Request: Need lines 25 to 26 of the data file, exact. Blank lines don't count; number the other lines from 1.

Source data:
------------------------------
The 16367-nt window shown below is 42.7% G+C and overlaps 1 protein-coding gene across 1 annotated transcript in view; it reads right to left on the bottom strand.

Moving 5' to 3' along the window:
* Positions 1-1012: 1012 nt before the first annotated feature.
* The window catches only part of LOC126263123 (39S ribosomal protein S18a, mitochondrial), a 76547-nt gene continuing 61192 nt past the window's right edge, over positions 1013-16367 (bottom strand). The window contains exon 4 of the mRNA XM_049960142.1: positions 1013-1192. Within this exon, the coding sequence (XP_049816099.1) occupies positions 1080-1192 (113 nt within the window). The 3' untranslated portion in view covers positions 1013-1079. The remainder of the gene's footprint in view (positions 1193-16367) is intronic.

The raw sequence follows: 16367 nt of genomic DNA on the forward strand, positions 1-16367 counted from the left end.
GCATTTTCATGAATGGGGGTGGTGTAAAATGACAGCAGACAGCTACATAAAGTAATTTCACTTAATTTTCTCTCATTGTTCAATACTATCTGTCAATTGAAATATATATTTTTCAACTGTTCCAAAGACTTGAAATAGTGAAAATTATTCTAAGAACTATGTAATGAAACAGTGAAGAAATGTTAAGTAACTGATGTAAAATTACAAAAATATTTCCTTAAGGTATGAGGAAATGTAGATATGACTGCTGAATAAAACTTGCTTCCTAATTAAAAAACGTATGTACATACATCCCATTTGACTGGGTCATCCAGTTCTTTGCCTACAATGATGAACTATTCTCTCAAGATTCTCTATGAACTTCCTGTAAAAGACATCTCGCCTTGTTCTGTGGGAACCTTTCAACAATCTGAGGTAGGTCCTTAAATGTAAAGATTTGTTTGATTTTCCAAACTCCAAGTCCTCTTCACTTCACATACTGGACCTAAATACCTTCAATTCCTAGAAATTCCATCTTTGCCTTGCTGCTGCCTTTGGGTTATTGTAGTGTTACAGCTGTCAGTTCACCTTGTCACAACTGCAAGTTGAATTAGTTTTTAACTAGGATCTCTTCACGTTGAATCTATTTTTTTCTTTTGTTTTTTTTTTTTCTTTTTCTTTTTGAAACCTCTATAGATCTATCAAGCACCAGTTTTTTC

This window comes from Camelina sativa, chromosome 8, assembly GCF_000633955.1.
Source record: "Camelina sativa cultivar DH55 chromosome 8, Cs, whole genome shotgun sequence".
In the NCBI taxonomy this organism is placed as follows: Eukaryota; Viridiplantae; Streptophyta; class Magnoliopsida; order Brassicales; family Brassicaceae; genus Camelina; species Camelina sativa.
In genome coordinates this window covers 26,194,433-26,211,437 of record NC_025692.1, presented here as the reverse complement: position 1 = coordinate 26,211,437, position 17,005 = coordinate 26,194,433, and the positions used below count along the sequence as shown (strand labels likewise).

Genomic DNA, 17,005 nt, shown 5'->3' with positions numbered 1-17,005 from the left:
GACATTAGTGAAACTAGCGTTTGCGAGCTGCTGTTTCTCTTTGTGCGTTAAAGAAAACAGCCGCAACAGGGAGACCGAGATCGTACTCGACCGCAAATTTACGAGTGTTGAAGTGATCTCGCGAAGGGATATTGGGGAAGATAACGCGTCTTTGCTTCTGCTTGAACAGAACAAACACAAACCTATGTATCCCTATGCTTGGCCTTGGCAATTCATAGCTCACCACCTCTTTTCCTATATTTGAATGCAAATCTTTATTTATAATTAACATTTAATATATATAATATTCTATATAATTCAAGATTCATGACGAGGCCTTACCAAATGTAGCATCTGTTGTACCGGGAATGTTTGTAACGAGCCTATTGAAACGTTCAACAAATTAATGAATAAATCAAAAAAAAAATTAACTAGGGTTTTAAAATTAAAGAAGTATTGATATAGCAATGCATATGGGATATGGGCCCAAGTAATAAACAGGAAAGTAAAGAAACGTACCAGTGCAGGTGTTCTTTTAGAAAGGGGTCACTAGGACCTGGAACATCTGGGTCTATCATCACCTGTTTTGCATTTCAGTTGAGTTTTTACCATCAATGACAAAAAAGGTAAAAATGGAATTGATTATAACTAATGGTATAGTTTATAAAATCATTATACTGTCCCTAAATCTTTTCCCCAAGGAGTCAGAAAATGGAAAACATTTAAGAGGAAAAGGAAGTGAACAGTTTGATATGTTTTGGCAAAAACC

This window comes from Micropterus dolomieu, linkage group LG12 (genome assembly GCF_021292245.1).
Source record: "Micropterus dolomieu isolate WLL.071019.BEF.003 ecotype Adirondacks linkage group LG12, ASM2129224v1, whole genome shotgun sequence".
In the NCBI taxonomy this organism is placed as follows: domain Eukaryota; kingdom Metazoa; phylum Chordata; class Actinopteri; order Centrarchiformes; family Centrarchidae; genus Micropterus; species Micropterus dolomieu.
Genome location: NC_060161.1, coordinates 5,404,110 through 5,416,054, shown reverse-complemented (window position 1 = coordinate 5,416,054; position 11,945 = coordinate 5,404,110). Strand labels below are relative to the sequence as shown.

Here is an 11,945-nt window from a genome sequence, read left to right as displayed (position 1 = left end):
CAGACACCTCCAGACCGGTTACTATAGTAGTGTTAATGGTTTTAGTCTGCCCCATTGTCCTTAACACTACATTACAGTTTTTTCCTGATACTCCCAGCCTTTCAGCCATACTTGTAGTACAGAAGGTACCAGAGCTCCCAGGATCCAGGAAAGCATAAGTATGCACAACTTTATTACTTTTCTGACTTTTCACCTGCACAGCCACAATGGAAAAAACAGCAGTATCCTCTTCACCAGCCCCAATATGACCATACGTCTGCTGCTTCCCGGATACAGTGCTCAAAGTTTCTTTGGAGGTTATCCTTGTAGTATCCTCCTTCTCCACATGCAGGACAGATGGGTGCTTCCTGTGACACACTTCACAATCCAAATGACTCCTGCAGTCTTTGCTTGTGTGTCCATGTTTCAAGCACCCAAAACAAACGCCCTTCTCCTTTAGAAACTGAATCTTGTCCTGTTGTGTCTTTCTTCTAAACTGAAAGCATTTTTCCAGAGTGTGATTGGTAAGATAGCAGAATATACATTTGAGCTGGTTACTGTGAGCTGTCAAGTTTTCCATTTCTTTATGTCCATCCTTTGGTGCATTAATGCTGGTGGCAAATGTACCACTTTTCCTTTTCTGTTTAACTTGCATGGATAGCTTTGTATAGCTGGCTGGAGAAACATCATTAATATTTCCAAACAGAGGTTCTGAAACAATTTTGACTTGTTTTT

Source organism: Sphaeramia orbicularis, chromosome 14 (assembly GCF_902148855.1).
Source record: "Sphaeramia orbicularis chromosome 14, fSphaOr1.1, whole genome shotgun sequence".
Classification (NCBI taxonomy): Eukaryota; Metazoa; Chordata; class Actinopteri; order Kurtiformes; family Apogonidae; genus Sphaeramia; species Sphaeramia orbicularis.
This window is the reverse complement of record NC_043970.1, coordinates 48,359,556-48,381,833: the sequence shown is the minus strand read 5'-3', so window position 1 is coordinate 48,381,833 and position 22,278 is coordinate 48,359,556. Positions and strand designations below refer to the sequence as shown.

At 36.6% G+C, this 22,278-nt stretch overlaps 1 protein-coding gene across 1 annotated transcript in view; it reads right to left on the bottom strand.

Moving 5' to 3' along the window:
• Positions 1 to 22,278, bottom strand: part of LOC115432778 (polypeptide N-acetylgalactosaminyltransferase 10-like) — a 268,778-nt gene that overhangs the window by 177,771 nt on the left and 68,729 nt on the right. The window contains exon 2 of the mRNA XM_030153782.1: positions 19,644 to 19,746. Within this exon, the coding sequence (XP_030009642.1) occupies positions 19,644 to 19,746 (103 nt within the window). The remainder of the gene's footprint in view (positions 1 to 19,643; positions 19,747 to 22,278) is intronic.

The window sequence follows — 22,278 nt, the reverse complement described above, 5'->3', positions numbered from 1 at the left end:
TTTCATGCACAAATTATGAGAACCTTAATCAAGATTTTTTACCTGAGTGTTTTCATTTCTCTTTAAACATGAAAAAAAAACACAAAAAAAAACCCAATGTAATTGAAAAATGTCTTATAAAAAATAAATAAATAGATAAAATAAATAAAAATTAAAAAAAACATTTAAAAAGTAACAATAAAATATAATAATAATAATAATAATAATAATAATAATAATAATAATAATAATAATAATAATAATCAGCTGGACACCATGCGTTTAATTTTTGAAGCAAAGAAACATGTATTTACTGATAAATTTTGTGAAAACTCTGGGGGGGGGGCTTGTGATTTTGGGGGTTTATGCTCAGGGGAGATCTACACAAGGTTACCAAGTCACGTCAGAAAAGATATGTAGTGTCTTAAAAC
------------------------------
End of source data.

• Positions 1 to 22,278, bottom strand: part of LOC115432778 (polypeptide N-acetylgalactosaminyltransferase 10-like) — a 268,778-nt gene that overhangs the window by 177,771 nt on the left and 68,729 nt on the right. The window contains exon 2 of the mRNA XM_030153782.1: positions 19,644 to 19,746. Within this exon, the coding sequence (XP_030009642.1) occupies positions 19,644 to 19,746 (103 nt within the window). The remainder of the gene's footprint in view (positions 1 to 19,643; positions 19,747 to 22,278) is intronic.

The window sequence follows — 22,278 nt, the reverse complement described above, 5'->3', positions numbered from 1 at the left end: